I have a couple strict criteria for recommending pieces for specific skills. One, it has to be a good piece in general. This is slightly subjective, but I hate playing pieces that don’t really have any value outside of being a teaching piece (A lot of etudes fall into this category). Second, it has to use the skill, or skills enough that you can’t avoid learning them properly. One of my favorite pieces for practicing multiphonics is Afterlight by Robert Dick. It’s focuses a lot on D, in the D-C multiphonic (that was likely your first) octaves, and there are some other not-so-impossible ones too. This piece is bold, and in your face. There are a lot of accented multiphonics that have to speak right away. No wiggling into them in this piece. He also has a lot of dynamics on multiphonics which is also a point in its favor as a teaching piece. I promise, dynamics are possible on multiphonics, just like any other notes. (Remember how hard dynamics were when learning the 3rd octave for the first time? You’ll get them). Another piece I also really like is Fish are Jumping, also by Robert Dick. It uses mostly octave multiphonics, and I think it’s a bit easier to interpret than Afterlight. There’s also an improvised solo at the end of it, which is really fun to mess around with. (It’s also fun, and satisfying as a teacher, to watch someone who’s never improvised embrace this and find out that they are creative musicians).
Other than those two, the rest of the pieces I know with multiphonics use them more passively, not as a dominant sound, but here’s a nice list to help maintain your chops.
Ian Clarke’s Zoom Tube and The Great Train Race
Robert Dick’s Flying Lessons Vol. 1 and 2 -The last couple in Vol. 1 and many in Vol. 2 use a lot of multiphonics, but I think they’re harder than what’s discussed above and aren’t great first pieces.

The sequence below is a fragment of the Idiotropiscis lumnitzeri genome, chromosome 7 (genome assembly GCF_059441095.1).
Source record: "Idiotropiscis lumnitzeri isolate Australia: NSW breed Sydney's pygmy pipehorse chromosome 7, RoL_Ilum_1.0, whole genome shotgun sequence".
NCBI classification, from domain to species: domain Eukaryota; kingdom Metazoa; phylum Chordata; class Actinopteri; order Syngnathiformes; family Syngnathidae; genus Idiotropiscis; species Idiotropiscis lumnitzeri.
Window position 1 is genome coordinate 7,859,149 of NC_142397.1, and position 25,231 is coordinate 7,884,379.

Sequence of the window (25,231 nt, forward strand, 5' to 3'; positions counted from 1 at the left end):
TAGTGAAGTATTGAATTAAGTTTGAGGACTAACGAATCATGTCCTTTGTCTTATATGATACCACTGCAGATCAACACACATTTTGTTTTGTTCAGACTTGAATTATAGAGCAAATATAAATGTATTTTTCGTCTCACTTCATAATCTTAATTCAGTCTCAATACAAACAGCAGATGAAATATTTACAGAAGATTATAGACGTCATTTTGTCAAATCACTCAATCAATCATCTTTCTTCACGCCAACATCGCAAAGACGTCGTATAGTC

Gergely Ittzes’s Totem and Multiphonic sound poems -I don’t know these pieces, but I know this flutist is very into multiphonics and these pieces probably use them freely and often.
Wils Offerman’s Honami
Toru’s Takemitsu’s Voice
Here’s a link that has a huge list of contemporary and extended technique repertoire that has several more pieces listed as using multiphonics: http://helenbledsoe.com/erep.html
I hope this is helpful, and if it is, let me know! I love multiphonics, partly because they’re awesome and sound cool, but also because the process of learning them made me explore my flute in a way I never had before. I’ve found new sounds that I’ve never heard used, discovered I could do things that I thought were impossible, and started to look at music in a whole new way. This has inspired me to dig into those pieces with that note or technique that everyone changes because it’s “impossible,” and I’ve discovered that a lot of them really are possible and sound much better as written. I know I’m a better flutist for learning multiphonics, and I think they’ve helped me grow as an artist. I want this for all the flutists I know. Everyone deserves to discover their own creativity and to do something they didn’t know they could.